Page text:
Sports is all about coming together for a cause greater than yourself. Look at the great teams that win championships – they’re a group of men or women that come together to achieve something. Teams that are collections of talent rarely win, and that’s what Goon is about.
Sean William Scott plays a charming, stupid and lovable club bouncer that’s only good at one thing: fighting. While at a lower-tier hockey game he gets into a fight with one of the players and absolutely pummels him, so his best friend gives him a spot on his local TV hockey show and he gets signed to a tiny team as an enforcer.
Scott is particularly charming here and shows off some of his talents here. He’s always going to be known as playing a good douche, American Pie’s Stifler and even his role in Role Models pays tribute to that, but this is probably his best work to date. He’s not only charming, but he’s damned lovable and will bring a smile to your face with some of his lines. Oh, and he’s rowdy enough to absolutely destroy someone’s face.
And that’s part of the appeal of Goon, it’s brutal. Some of the fights in this will have you wincing and clinching your teeth. Punches have solid impact, and the results on the faces of the players will have you double back at some points. There’s a particular scene three-quarters through the film that’s not for people with weak stomachs.
But like the main character, the film is also filled with heart. Scott’s Doug Glatt is just trying to find his way in the world and will do what he thinks is right, whether that’s asking people to punch him in the face for his mistakes or trying to convince his family hockey is what he’s made to do or defending his gay brother. The sports action and bouts aren’t there just to be there for shock value or machoness, it’s there because Glatt is trying to become a part of a whole and doing what he thinks is right.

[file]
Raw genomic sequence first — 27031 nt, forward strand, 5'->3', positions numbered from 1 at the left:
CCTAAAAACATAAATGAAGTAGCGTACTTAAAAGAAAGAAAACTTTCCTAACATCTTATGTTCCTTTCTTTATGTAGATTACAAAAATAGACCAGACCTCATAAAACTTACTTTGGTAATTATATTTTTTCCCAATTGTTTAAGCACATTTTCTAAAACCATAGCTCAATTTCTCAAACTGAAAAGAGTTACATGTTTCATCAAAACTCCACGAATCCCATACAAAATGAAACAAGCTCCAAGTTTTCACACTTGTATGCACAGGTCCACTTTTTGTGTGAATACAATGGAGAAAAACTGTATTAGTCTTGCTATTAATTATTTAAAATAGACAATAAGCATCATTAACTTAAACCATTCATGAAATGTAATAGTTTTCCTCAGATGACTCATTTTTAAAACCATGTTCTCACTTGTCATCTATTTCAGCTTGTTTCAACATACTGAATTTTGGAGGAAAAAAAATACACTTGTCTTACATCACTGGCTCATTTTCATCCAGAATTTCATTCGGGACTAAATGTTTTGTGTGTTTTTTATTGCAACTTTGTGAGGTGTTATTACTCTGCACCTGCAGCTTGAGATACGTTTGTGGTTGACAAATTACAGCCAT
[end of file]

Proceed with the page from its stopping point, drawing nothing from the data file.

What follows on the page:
Being a dramedy, Goon also has a hefty bout of comedy. Co-star and writer Jay Baruchel injects the film with some funny dialogue for both dim-witted Glatt and his insane teammates, whose back and forth is particularly funny in the first half rather than the second.
Liev Schreiber is also featured in this film as a kind of foil to Glatt, and he is absolutely terrifying. He barely has any screen time in the film, but when he does he comes off as mentally unhinged and totally dangerous, and he absolutely shines in that capacity.
Goon is currently available on Netflix Instant and you should definitely check it out. Not only is it full of heart, but it’s a high-quality sports dramedy that we’ve been missing for quite a while.